Advanced Nmap: FIN Scan & OS Detection

Scan time!

Scan time!

Nmap is a fantastic tool, and I just can’t refrain from praising it, every time I use it. The earlier articles in this series have detailed many important Nmap scan types. Let us continue with some more intricacies of Nmap, by discussing various other command-line options.

A TCP SYN scan (which we have covered earlier) leaves a lot of fingerprints on the target host, thus revealing the identity of the scanning host. Some of the hosts with Intrusion Detection Systems (IDS) and firewalls do watch for SYN packets targeted at particular ports. So how does a penetration tester work around this?

FIN scan

The Nmap FIN scan comes in handy in such circumstances. The standard use of a FIN packet is to terminate the TCP connection — typically after the data transfer is complete. Instead of a SYN packet, Nmap initiates a FIN scan by using a FIN packet. Since there is no earlier communication between the scanning host and the target host, the target responds with an RST packet to reset the connection. However, by doing so, it reveals its presence. A FIN scan is initiated using a command like nmap -sF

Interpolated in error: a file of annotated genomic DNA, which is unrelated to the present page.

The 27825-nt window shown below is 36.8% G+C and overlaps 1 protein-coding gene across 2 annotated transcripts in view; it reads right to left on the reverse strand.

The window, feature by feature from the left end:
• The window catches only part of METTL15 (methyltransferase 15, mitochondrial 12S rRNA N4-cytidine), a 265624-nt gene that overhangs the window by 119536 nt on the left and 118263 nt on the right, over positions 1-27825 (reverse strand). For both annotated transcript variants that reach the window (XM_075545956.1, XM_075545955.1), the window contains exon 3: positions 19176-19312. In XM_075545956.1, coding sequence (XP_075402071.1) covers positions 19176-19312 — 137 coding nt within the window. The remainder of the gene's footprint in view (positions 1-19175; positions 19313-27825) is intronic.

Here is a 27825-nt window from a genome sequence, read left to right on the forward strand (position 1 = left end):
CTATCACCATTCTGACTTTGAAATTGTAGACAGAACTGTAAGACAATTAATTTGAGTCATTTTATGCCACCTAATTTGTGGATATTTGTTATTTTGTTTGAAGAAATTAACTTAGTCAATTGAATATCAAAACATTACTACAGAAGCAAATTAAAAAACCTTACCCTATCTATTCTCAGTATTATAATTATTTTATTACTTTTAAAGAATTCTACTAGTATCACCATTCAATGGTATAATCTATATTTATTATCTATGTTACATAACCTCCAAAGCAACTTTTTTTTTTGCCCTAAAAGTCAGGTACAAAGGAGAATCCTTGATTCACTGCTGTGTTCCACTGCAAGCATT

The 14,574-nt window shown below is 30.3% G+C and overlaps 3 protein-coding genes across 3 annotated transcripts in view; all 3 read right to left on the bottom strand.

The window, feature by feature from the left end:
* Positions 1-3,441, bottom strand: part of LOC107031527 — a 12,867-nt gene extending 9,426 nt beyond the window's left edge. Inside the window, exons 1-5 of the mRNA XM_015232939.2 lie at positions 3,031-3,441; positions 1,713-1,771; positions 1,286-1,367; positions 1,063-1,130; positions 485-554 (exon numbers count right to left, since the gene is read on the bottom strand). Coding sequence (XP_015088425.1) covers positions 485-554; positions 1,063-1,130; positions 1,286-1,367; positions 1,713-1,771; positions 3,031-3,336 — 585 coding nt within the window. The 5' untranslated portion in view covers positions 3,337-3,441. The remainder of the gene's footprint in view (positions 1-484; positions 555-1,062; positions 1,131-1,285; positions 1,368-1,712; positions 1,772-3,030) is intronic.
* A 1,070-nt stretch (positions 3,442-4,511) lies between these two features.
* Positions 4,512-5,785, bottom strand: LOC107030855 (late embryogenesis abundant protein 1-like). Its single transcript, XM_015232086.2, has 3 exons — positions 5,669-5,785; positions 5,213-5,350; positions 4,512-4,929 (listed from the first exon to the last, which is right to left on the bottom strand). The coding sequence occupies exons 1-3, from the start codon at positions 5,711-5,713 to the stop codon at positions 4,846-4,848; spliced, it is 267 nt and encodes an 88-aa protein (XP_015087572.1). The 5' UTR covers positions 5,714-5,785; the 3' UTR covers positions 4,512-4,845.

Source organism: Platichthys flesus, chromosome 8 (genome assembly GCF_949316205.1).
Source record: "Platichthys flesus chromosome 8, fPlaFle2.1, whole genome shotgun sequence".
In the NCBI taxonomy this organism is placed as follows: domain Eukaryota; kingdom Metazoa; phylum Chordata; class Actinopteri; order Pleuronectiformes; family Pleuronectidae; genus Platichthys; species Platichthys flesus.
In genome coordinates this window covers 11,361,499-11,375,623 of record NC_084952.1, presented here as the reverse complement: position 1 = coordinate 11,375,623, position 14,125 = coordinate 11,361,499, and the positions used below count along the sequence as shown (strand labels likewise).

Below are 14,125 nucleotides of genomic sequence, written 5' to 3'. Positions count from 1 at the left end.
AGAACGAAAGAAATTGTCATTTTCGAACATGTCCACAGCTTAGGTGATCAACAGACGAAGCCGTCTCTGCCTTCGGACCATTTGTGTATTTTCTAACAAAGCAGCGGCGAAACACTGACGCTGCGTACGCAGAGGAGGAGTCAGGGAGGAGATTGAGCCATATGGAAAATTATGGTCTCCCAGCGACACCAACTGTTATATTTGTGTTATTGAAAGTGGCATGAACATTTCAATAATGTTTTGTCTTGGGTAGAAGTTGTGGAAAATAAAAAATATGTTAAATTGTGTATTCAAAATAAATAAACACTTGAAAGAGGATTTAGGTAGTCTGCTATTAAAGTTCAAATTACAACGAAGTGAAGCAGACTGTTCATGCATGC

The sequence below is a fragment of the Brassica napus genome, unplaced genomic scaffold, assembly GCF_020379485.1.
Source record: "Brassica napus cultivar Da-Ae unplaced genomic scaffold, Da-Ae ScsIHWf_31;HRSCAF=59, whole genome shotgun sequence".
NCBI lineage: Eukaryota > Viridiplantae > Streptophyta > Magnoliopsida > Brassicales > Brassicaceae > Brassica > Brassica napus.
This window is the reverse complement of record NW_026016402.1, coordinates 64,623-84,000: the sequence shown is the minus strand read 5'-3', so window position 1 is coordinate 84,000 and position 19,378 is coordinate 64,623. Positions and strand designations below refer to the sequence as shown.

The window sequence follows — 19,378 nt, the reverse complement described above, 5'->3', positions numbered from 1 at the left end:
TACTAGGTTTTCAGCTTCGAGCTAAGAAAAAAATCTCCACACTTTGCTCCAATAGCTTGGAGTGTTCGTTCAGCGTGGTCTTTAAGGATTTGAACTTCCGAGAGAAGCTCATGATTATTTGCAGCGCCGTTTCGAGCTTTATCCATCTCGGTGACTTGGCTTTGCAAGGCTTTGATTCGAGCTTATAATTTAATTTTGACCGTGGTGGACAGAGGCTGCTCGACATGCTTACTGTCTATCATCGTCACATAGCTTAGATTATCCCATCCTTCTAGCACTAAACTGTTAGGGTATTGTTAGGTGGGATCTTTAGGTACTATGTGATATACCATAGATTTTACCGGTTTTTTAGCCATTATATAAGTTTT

OS detection

With so many different operating systems and versions around, it is really interesting how Nmap detects the operating system of a target in a very short time. Let us study the OS detection command in detail. Table 1 shows a sample output that’s running an OS detection command against a target PC with an Intel Ethernet card, while running Windows XP SP3.

Table 1: Analysing the output of an OS detection scan